Funding roundup

State Fair Community College’s Daum Museum of Contemporary Art may double the amount of art it acquires thanks to an estate gift from Harold F. Daum.

In Missouri, State Fair Community College (SFCC) is the beneficiary of the home and real estate of Dr. Harold F. Daum, a late retired radiologist and founder of SFCC’s Daum Museum of Contemporary Art. The acreage, home and outbuildings are valued at $837,000. Daum died in 2015 at the age of 92. His gift to the college stipulated that the property be sold, with the proceeds added to the existing Daum Art Acquisition Endowment, which is managed by SFCC’s foundation and designed to fund art purchases. Last year, the endowment produced about $79,000 for acquiring artworks for the permanent collection.

Daum donated $500,000 to the SFCC Foundation in 1999 to establish the endowment. He donated $2.25 million toward construction of the museum, which opened in 2002, as well as his considerable personal art collection.

“A significant outcome of his legacy is the role the museum plays in introducing generations of rural Missouri children to contemporary art. Dr. Daum has made sure that they can experience some of the best art created anywhere at a very early age,” Thomas Piché, Jr., director of the Daum Museum, said in a release.


Heartland Community College’s Challenger Learning Center (CLC) will add robotics to its educational experiences thanks to a $5,000 donation from Nicor Gas. The robots will be programmable and transportable, and used to teach coding. They also can be used to mimic the work Nicor Gas does.

Nicor Gas donated $5,000 to HCC’s Challenger Learning Center.

“Nicor Gas is all about natural resources and they use robots to help locate natural gas,” CLC Flight Director Susan Evens said in a release. “To simulate this and the work of NASA, we’ll have students use their robot to try and locate natural resources on Earth and other planets.”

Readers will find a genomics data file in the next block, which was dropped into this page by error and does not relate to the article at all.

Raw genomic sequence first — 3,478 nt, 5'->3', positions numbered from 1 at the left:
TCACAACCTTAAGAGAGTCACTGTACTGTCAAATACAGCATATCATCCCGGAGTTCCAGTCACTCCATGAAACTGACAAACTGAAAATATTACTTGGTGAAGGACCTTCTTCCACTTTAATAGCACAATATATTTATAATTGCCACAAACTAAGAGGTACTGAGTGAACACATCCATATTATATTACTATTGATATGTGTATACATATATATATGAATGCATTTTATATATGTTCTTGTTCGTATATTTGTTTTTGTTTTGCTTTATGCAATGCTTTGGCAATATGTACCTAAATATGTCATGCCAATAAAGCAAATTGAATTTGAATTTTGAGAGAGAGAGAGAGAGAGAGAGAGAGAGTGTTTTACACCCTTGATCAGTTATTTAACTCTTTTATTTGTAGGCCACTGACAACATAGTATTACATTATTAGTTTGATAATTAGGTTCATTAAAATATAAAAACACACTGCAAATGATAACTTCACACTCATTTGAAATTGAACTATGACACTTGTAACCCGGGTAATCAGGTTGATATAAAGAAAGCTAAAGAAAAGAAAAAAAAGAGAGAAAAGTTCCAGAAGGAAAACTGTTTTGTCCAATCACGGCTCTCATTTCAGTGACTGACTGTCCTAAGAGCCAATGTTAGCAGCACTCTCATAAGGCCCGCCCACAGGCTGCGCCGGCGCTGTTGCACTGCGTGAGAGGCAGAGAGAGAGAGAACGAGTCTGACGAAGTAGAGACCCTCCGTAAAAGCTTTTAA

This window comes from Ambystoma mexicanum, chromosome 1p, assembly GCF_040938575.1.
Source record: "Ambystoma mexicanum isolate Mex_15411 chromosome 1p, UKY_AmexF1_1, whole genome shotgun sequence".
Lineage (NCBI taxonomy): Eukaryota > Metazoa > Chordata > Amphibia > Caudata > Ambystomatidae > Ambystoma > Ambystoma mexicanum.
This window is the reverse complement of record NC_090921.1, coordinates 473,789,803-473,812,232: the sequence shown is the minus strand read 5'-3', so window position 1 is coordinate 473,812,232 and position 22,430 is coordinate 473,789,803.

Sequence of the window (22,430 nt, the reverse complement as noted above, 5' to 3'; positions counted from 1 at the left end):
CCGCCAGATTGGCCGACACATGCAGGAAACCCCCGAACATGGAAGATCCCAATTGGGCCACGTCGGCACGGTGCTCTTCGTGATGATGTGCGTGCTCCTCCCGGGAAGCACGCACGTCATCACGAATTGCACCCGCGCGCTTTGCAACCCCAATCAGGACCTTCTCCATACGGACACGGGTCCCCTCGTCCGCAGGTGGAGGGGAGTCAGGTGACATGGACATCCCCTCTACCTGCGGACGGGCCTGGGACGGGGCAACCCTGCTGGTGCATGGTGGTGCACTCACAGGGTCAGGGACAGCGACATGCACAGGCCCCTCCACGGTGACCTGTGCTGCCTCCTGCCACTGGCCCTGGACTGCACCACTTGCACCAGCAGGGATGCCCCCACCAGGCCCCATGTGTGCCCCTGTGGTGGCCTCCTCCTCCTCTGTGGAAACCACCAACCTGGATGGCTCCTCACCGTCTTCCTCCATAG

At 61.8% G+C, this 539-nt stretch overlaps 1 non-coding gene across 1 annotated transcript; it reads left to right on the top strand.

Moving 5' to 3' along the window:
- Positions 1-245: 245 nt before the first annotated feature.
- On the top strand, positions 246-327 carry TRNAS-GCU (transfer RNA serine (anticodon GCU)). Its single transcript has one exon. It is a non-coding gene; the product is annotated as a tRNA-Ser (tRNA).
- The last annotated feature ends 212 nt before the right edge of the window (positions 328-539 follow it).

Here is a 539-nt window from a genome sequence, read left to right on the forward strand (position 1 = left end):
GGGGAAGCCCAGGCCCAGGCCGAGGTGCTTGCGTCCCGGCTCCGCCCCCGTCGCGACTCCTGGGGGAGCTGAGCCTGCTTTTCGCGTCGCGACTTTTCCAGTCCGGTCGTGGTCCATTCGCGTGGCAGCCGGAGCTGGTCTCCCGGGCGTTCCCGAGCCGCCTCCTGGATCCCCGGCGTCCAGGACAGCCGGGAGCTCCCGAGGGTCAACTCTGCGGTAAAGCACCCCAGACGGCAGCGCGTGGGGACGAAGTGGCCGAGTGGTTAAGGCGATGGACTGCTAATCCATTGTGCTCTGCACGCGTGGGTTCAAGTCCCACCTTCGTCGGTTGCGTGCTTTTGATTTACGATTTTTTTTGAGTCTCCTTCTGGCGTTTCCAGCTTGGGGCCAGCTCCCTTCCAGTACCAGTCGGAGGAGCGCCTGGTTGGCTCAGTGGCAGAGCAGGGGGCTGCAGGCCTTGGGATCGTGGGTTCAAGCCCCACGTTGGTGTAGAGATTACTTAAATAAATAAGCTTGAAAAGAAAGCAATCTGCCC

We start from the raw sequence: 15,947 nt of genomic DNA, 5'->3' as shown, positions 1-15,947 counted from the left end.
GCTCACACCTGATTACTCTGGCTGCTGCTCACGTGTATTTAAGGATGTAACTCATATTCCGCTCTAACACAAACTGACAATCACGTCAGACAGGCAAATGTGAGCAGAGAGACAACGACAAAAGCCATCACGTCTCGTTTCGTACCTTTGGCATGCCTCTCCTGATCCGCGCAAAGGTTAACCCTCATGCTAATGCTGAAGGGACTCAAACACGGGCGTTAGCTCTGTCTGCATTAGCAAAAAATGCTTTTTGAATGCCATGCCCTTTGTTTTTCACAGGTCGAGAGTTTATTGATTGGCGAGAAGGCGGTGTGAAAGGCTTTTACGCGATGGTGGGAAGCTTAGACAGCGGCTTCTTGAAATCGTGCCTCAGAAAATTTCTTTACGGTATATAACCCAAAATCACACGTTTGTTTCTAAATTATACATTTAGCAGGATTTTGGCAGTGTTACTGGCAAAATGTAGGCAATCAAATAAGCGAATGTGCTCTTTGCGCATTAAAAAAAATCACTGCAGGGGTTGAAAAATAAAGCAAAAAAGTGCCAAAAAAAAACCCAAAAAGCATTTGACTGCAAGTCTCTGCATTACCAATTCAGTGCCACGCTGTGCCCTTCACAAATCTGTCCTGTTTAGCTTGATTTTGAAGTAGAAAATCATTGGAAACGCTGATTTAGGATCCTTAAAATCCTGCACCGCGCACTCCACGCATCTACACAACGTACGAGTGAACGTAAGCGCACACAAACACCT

CLC’s goal is to engage learners with hands-on activities in STEAM (science, technology, engineering, art and math).


Baton Rouge Community College (BRCC) will be able to serve more area high school students thanks to two federal grants. A $1.6-million grant means the college can continue its Upward Bound TRIO program. The second grant, in the amount of approximately $1.3 million, allows for the expansion of a program helping college-bound students. Through the grants, BRCC will provide students the necessary instruction, tutoring, advising and assistance with applying for financial aid and college.


Community College of Allegheny County is partnering on a workforce initiative that will lead to the construction of a Workforce Training Center on the college’s Allegheny Campus. The state awarded a $10 million grant to cover half of the annual capital cost of a 20-year, $20 million bond. The rest will be funded locally.

The center will provide training in science, technology, engineering and math (STEM) fields such as cybersecurity, autonomous technology, process technology, plastic technology and additive manufacturing. There also will be training for those pursuing work as an EMT or nurse aide, and the center will feature a new culinary school.

The initiative was announced at an event with Gov. Tom Wolf, CCAC President Quinton Bullock, CCAC Board of Trustees Chairman Frederick Thieman and other college and county officials.

“This state and local partnership will create a new hub of training for generations of students to get the STEM training and other skills that local employers need to compete in the 21st century economy,” Wolf said. “Projects like this are critical to enabling the workers and economy of Pittsburgh to continue growing and I am committed to supporting these quality education programs and a growing business climate in the region.”

About the Author

Tabitha Whissemore
is a contributor to Community College Daily and managing editor of AACC's Community College Journal.